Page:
New Air show in the White Rose County (by Simon Johnson)
When we received a request for our two historic helicopters to take part in a new air show taking place in Yorkshire one member of the team was very excited! Without any hesitation or even knowing when it was taking place I had agreed to go. Well I’d be returning home! Since the demise of the air show at RAF Waddington there has not been an air show in middle and east England so this would seem to fill the gap.
The air show was to be called the Yorkshire Air Show and would be hosted at the newly named East Leeds Airport, formerly RAF Church Fenton. On the news being sent out to the whole team Dick Barton also jumped at the opportunity as it was one of his old stomping grounds during his RAF career. He also wanted to bring along his son, Richard. Rob also stepped up to the plate along with Phil, Jo, Stuart and Nina so the team was set.
Phil and Jo elected to drive the motor home, Dick and Richard would fly the Loach which meant Rob, Stuart, Nina and I were in the Huey. The motor home headed out east on Friday the 25th, this was to avoid a really, really, early start on the Saturday morning as the event opened to the public bright and early. The land journey over wasn’t too bad but they got caught around Leeds with the commuter/Friday night dash traffic. On arrival they had to park up by the non airside buildings and stay there over night. Early Saturday they were allowed to their plot overlooking the display line.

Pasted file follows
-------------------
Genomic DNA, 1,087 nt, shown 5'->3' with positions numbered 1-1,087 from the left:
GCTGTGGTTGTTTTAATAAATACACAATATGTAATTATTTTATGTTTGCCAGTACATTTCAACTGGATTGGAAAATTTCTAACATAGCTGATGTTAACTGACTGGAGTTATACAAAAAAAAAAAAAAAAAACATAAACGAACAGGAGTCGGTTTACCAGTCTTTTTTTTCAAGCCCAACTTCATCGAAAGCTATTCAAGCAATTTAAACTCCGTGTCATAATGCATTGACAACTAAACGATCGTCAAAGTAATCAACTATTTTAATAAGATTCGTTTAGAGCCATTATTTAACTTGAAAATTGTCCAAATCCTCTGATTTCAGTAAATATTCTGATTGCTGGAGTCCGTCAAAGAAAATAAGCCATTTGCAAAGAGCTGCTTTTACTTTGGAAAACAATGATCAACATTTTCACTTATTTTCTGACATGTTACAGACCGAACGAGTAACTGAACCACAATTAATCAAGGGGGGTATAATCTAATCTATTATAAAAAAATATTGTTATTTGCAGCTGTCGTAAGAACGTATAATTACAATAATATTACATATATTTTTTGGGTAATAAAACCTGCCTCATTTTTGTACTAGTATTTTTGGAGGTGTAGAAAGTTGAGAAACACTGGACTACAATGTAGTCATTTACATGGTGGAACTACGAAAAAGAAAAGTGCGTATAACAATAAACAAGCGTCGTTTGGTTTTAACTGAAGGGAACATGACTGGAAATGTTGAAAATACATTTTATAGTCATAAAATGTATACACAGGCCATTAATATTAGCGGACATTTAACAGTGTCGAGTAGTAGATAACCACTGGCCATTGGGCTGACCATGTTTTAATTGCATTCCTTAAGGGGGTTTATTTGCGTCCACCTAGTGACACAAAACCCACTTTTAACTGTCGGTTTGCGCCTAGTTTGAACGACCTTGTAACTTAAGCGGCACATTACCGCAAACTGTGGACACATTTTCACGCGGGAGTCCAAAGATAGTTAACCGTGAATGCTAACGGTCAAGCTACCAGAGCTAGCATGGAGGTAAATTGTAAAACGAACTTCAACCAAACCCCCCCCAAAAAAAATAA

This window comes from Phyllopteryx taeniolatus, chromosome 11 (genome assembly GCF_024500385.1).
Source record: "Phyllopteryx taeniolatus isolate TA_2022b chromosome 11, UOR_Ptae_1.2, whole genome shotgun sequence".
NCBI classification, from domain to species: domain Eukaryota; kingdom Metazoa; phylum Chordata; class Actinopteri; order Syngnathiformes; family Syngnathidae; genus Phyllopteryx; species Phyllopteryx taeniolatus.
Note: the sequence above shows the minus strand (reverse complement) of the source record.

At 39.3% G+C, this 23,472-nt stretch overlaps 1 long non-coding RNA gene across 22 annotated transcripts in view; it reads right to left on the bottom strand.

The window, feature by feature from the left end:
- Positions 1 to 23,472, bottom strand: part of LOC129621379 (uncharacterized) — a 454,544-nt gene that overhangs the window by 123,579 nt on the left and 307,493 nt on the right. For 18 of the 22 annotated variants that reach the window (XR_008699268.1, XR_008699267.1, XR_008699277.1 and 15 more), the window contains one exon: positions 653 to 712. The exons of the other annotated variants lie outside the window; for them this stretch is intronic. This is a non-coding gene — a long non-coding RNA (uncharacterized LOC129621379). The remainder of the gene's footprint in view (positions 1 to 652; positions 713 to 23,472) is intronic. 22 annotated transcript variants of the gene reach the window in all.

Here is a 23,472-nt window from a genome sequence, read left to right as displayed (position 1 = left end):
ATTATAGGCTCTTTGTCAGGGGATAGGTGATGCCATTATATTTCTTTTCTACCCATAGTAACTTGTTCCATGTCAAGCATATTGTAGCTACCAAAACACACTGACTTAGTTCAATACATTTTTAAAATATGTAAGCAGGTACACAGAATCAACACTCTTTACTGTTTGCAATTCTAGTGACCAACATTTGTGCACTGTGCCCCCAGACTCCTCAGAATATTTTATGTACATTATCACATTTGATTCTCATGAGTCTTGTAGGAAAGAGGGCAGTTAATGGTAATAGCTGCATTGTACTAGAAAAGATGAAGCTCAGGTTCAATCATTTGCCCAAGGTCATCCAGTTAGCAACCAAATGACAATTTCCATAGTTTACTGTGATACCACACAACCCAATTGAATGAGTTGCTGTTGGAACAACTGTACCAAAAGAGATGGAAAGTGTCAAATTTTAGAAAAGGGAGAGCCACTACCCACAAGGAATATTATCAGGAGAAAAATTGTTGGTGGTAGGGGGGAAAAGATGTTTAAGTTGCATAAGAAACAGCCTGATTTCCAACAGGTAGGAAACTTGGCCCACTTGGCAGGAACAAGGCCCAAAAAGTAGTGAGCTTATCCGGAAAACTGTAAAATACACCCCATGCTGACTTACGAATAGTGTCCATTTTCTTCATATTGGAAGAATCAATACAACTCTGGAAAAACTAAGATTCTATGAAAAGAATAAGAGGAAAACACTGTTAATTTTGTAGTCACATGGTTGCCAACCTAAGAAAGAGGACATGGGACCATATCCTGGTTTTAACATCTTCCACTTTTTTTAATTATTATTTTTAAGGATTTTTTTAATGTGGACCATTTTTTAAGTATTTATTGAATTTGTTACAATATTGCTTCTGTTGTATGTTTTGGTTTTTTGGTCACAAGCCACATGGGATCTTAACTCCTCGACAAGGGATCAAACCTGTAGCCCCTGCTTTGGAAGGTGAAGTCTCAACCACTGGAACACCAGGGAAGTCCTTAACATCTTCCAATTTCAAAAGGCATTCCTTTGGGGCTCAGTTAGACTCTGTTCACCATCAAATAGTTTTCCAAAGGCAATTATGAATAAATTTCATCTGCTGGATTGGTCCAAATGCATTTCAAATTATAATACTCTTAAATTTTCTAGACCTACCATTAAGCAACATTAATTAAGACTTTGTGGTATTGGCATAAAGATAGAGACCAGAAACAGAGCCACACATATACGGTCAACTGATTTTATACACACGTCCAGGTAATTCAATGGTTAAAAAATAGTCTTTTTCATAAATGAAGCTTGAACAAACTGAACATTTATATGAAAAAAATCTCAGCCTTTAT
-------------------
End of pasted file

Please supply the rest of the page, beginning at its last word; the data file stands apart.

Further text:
The flying crew all assembled at 07.30 at the hangar. Both machines were wheeled out of the hangar onto the landing strip. Dick and Rob did their checks of the aircraft. The rest of use loaded the weapons and ground handling gear into the back of the Huey. We also walked the rotors around three times and retied them the stinger. We were taking the wheels with us as there might have been a possibility of moving both helicopters close to the crowd line so they could get a closer look.
We spoke to Phil in Yorkshire who gave us the heads up for the weather conditions. Dick and Rob conferred on the route and who was taking the lead and dealing with the radio calls. Dick was to take point in 011 with 509 following his lead. The weather was quite bright but there were one or two mist patches visible to the east. We hoped these would burn off before we lifted at 09.00.